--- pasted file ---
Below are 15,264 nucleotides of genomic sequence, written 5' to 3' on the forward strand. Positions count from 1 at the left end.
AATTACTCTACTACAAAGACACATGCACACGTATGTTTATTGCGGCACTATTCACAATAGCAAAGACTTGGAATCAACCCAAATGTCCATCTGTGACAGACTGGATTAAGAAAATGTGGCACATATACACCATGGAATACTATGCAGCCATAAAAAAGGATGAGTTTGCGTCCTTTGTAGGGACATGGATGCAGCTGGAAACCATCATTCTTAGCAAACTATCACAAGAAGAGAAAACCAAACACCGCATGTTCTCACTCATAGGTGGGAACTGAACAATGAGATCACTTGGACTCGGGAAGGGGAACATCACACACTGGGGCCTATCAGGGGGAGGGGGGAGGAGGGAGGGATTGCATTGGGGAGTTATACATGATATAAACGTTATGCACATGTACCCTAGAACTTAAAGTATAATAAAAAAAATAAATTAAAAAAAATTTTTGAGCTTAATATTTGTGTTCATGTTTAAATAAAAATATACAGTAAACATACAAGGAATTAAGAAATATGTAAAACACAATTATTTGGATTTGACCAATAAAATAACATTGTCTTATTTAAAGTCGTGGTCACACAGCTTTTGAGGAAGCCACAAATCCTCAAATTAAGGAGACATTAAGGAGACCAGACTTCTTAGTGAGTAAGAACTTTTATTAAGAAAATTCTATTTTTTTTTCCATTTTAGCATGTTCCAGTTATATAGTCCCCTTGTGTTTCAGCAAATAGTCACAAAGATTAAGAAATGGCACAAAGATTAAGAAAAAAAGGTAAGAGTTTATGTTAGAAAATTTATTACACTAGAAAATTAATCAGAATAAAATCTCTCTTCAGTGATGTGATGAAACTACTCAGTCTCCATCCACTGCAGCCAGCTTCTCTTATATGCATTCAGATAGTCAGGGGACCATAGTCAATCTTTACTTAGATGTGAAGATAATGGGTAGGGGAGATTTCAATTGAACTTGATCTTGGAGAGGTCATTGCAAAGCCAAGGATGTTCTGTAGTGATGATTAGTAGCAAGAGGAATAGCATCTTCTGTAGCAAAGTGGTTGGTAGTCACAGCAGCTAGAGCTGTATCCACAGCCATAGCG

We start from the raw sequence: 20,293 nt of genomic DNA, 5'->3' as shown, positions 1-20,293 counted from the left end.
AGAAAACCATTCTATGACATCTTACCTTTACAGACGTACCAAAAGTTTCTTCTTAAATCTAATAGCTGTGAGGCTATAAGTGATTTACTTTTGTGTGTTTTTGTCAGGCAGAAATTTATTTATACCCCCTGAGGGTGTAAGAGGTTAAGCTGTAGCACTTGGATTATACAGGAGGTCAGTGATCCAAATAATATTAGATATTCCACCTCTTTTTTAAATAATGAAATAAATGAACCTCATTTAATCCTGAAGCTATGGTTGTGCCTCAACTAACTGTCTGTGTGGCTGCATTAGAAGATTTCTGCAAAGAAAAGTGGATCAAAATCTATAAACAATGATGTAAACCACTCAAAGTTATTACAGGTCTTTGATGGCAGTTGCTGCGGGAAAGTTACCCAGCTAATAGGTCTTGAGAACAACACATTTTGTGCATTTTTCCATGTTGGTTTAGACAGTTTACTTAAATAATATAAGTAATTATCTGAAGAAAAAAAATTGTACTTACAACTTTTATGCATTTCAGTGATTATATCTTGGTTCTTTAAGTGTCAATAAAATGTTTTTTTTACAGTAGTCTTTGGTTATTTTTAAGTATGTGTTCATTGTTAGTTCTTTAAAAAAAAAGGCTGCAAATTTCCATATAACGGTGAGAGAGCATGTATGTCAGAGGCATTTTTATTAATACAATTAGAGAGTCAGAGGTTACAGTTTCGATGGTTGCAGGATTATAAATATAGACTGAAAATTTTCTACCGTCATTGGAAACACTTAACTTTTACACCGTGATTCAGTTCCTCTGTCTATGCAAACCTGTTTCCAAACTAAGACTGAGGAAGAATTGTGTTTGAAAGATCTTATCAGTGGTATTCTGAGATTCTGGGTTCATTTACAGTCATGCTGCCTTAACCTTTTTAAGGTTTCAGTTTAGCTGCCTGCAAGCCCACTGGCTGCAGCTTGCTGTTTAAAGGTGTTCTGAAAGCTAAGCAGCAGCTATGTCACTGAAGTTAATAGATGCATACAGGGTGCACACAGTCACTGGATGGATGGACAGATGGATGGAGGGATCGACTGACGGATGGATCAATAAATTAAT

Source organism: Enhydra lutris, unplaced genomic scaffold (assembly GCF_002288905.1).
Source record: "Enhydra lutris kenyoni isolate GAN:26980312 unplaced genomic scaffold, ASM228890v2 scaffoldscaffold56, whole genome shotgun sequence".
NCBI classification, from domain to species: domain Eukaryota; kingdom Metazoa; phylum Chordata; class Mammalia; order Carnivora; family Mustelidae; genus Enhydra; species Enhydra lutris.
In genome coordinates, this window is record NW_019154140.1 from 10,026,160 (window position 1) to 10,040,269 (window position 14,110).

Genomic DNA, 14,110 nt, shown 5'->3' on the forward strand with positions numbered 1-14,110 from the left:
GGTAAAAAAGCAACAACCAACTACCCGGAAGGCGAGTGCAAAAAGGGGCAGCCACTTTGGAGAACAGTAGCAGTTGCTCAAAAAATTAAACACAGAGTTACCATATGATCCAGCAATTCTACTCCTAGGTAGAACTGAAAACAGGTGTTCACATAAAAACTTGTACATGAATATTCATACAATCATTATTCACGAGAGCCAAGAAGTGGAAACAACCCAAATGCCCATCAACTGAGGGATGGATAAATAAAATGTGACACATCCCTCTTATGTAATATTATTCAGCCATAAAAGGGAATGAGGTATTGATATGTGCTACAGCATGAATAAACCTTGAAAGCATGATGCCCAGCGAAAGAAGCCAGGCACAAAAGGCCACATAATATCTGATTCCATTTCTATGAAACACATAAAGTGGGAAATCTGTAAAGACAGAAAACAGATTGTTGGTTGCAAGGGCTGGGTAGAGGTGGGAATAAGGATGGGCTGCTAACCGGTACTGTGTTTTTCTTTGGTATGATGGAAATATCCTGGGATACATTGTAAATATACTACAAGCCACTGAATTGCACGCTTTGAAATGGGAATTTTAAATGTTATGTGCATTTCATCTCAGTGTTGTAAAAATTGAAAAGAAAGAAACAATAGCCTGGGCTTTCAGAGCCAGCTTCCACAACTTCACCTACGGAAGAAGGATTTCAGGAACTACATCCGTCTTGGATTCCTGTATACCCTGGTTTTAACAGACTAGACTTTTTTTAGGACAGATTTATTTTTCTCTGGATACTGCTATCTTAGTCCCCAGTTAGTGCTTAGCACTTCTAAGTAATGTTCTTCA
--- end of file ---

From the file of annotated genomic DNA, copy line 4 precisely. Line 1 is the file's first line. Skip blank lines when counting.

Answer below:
AGAAAACCATTCTATGACATCTTACCTTTACAGACGTACCAAAAGTTTCTTCTTAAATCTAATAGCTGTGAGGCTATAAGTGATTTACTTTTGTGTGTTTTTGTCAGGCAGAAATTTATTTATACCCCCTGAGGGTGTAAGAGGTTAAGCTGTAGCACTTGGATTATACAGGAGGTCAGTGATCCAAATAATATTAGATATTCCACCTCTTTTTTAAATAATGAAATAAATGAACCTCATTTAATCCTGAAGCTATGGTTGTGCCTCAACTAACTGTCTGTGTGGCTGCATTAGAAGATTTCTGCAAAGAAAAGTGGATCAAAATCTATAAACAATGATGTAAACCACTCAAAGTTATTACAGGTCTTTGATGGCAGTTGCTGCGGGAAAGTTACCCAGCTAATAGGTCTTGAGAACAACACATTTTGTGCATTTTTCCATGTTGGTTTAGACAGTTTACTTAAATAATATAAGTAATTATCTGAAGAAAAAAAATTGTACTTACAACTTTTATGCATTTCAGTGATTATATCTTGGTTCTTTAAGTGTCAATAAAATGTTTTTTTTACAGTAGTCTTTGGTTATTTTTAAGTATGTGTTCATTGTTAGTTCTTTAAAAAAAAAGGCTGCAAATTTCCATATAACGGTGAGAGAGCATGTATGTCAGAGGCATTTTTATTAATACAATTAGAGAGTCAGAGGTTACAGTTTCGATGGTTGCAGGATTATAAATATAGACTGAAAATTTTCTACCGTCATTGGAAACACTTAACTTTTACACCGTGATTCAGTTCCTCTGTCTATGCAAACCTGTTTCCAAACTAAGACTGAGGAAGAATTGTGTTTGAAAGATCTTATCAGTGGTATTCTGAGATTCTGGGTTCATTTACAGTCATGCTGCCTTAACCTTTTTAAGGTTTCAGTTTAGCTGCCTGCAAGCCCACTGGCTGCAGCTTGCTGTTTAAAGGTGTTCTGAAAGCTAAGCAGCAGCTATGTCACTGAAGTTAATAGATGCATACAGGGTGCACACAGTCACTGGATGGATGGACAGATGGATGGAGGGATCGACTGACGGATGGATCAATAAATTAAT